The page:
A copy of this book was provided to me by Penguin. All thoughts and opinions in this post are my own.

Wednesday, January 22, 2014

Two Family Sagas

Two of my first reads of 2014 share the common theme of being multi-generational family sagas, with characters that leave their families to head west toward new lives.

First was a classic that's been on my To Read list for some time, Angle of Repose by Wallace Stegner. Although it's a novel that I've long wanted to read, its early-twentieth century American West setting gave me pause since that's typically not my favorite era or region to read about. However, I quickly realized that any preconceptions I had in the shape of Wild West mining towns, cowboys, sheriffs, and saloons would not apply here. Stegner's portrait of the West is filled with hardship and pioneering spirit, but is painted with much more detail and refinement than I was expecting.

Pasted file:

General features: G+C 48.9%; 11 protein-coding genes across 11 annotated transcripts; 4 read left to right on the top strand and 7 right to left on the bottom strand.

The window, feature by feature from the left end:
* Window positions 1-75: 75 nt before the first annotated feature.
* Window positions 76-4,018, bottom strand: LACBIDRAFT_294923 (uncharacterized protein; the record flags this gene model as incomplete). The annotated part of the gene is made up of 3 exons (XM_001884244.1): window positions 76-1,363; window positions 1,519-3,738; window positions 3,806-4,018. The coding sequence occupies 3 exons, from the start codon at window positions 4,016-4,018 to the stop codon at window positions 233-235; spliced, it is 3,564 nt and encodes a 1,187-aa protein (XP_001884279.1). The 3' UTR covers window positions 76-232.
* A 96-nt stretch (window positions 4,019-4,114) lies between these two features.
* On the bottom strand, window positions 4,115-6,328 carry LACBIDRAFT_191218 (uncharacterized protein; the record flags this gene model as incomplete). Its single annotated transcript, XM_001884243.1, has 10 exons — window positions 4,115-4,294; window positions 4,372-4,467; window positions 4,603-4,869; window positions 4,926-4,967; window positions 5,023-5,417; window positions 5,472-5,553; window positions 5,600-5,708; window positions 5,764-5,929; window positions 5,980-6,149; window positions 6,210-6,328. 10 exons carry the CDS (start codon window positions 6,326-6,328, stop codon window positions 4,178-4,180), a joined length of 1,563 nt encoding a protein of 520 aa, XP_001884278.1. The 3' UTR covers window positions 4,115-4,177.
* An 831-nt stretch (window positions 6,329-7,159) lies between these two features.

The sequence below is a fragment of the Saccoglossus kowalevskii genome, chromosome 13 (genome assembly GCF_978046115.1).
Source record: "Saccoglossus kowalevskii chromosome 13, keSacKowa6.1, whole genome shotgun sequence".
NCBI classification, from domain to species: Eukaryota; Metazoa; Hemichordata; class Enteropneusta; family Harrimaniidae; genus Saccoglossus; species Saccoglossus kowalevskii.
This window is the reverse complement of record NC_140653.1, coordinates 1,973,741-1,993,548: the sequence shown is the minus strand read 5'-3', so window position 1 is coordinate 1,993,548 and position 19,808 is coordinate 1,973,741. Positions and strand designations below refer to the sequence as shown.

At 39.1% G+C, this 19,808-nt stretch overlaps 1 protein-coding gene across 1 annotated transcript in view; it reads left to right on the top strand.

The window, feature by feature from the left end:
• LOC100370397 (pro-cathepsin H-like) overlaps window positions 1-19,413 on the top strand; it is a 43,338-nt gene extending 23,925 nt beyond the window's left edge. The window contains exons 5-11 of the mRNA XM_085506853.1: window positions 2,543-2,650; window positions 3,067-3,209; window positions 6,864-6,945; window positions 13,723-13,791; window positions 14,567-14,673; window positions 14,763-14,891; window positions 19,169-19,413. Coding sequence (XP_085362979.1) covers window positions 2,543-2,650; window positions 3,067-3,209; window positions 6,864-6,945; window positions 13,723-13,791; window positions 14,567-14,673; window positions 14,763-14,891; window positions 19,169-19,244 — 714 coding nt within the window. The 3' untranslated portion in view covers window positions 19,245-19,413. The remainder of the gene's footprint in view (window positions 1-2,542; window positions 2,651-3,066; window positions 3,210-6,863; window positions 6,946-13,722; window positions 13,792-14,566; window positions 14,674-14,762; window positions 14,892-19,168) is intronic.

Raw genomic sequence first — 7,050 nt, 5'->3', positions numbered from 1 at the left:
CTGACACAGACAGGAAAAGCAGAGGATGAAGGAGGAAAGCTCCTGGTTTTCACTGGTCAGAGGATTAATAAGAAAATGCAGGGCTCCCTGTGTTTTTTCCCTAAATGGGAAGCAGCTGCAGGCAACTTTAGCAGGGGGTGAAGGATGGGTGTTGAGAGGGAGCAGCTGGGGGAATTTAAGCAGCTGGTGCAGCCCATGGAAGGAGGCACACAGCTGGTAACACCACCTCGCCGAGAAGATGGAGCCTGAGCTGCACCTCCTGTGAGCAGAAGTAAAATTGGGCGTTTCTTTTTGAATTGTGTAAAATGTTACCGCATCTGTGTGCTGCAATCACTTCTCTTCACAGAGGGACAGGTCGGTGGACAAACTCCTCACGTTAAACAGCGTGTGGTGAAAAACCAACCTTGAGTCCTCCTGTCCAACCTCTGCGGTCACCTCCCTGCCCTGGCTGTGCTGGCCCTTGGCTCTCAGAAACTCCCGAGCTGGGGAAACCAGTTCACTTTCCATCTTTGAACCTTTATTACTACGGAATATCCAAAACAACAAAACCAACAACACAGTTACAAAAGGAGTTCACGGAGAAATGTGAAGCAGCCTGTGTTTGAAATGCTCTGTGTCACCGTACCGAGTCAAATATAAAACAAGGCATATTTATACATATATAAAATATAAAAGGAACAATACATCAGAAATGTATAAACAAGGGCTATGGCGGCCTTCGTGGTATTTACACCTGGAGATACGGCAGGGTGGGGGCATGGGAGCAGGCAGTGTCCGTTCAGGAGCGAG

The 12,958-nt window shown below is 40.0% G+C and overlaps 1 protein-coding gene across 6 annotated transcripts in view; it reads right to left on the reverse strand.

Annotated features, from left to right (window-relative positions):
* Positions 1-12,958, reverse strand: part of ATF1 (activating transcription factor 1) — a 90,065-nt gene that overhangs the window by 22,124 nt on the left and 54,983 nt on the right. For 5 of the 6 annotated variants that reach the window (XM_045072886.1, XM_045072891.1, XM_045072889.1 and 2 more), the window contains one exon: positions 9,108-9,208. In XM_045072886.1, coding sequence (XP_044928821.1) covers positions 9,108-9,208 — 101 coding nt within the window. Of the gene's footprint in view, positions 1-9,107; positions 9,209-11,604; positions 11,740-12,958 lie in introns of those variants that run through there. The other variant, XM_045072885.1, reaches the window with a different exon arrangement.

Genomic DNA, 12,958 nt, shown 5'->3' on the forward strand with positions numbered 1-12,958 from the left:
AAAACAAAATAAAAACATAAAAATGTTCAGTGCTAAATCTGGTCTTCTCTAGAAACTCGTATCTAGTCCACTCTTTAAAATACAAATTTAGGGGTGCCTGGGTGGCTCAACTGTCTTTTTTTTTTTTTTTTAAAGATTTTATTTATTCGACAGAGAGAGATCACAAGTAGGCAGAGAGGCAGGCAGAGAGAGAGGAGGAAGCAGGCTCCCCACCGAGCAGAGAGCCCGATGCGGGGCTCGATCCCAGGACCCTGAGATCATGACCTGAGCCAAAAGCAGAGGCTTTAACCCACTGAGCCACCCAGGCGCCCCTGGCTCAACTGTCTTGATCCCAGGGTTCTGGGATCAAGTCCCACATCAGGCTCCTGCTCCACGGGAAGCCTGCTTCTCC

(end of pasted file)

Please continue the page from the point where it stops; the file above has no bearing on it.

Guiding the story is Lyman Ward, an elderly, wheelchair-bound historian who, while living a hermetic life in 1970's California, sets out to reconstruct the life of his grandmother, Susan Burling. An aspiring artist with a strong taste for high society, she's a character who could be easily imagined populating any of Edith Wharton's New York stories. Instead, she finds herself drawn into a marriage to Oliver Ward, an engineer and mining expert who moves his family from job to job in California, Idaho, Mexico, and Colorado. Susan's story unfolds in an interesting way through a combination of Lyman's memories, excerpts from her letters that he reads, and fictional reconstructions that he creates. It's a completely engrossing effect that--somewhat to my surprise--made the novel quite a page turner for me. Combine that with some really beautiful passages of writing, particularly around themes of how one generation relates to the next, and it's easy to see why Angle of Repose is considered a modern classic.